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Hallyu congress casts academic eye on Korean Wave

The first day of the two-day First World Congress for Hallyu commenced on Friday, gathering scholars, diplomats, culture ministry officials and experts in Korean culture studies from 26 countries to address the latest developments in the Korean Wave.

“As I’m sure you all already know, hallyu has become a global cultural icon,” said Park Gil-sung, president of the World Association for Hallyu Studies, in his opening remarks. “Hallyu is not something that should be limited to the fields of business management, but should now be considered for its academic value.”

Keynote speaker Keith Howard of the University of London’s School of Oriental and African Studies spoke on the foundations of hallyu and the coming of age of K-pop, on Friday at the Centennial Memorial Samsung Hall at Korea University’s Anam Campus.

“We are, collectively, still struggling to come to terms with hallyu, Korean Wave,” said Howard. “Our accounts do, though, agree of key moments in the Korean Wave: 1999, when the term hallyu began to be used; 2003, when ‘Winter Sonata’ reached Japan; 2008 or shortly after, when Korean pop again moved into a global frame; and 2012 as the date when Psy conquered YouTube.”

Howard claimed that the adaptation and development of Korean pop over the past decade to where the country’s music was no longer seen as playing “catch-up” to the U.S. and Europe ― such as the introduction of acts like Seo Taiji and the Boys and H.O.T ― had allowed the industry to grow to international status.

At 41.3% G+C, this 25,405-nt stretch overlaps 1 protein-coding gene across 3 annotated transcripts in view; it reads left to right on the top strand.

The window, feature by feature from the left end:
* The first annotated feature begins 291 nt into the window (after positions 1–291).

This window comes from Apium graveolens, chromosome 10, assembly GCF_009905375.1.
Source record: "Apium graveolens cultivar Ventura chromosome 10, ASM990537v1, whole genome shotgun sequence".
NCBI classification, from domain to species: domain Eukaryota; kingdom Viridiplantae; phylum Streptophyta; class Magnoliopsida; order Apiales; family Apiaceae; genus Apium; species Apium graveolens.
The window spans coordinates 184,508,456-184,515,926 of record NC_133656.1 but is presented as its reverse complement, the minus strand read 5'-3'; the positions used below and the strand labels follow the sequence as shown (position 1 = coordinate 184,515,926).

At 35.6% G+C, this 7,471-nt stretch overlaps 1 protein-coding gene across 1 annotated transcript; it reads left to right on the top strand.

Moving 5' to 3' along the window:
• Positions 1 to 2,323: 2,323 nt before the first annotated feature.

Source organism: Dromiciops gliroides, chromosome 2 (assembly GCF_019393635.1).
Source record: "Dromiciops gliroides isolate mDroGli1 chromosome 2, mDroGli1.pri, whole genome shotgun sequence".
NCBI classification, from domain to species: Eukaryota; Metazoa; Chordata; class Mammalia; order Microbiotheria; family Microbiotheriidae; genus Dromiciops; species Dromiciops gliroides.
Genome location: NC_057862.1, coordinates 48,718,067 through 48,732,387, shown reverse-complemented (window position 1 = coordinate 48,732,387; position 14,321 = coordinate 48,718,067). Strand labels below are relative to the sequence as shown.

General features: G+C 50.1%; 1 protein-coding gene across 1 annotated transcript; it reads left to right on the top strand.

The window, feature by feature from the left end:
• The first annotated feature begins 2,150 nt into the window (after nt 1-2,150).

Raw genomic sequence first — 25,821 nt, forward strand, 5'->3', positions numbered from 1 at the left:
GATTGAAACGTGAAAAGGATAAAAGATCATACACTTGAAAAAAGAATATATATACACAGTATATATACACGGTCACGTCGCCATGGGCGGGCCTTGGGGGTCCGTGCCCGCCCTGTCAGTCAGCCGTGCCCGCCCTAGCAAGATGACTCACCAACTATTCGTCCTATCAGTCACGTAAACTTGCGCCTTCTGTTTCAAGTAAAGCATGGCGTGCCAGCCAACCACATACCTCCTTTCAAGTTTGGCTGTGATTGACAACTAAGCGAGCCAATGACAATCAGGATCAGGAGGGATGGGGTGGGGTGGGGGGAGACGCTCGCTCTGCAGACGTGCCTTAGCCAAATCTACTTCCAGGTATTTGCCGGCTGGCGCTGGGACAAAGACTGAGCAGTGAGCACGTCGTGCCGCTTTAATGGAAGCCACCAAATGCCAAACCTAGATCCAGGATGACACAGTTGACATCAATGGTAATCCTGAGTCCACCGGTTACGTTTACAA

“Whatever our perspective, though, let us start with a celebration: a celebration of those in the cultural industries who in recent years have made Korea cool,” he said.

“And, as Korea has become cool, universities around the globe have seen increases in student demand for Korea-related courses. So, as a university professor ... thank you for the Korean Wave.”

The WAHS hosted the first World Congress for Hallyu with the aim of investigating hallyu as a force that should be pursued as an academic study.

The inaugural day of the event included a wide range of Korean Wave topics including talks on “Hallyu and Religious Philosophy,” “K-pop Dynamics,” “Hallyu and Global Cultural Community” and “Hallyu and Ethics.”

By Julie Jackson (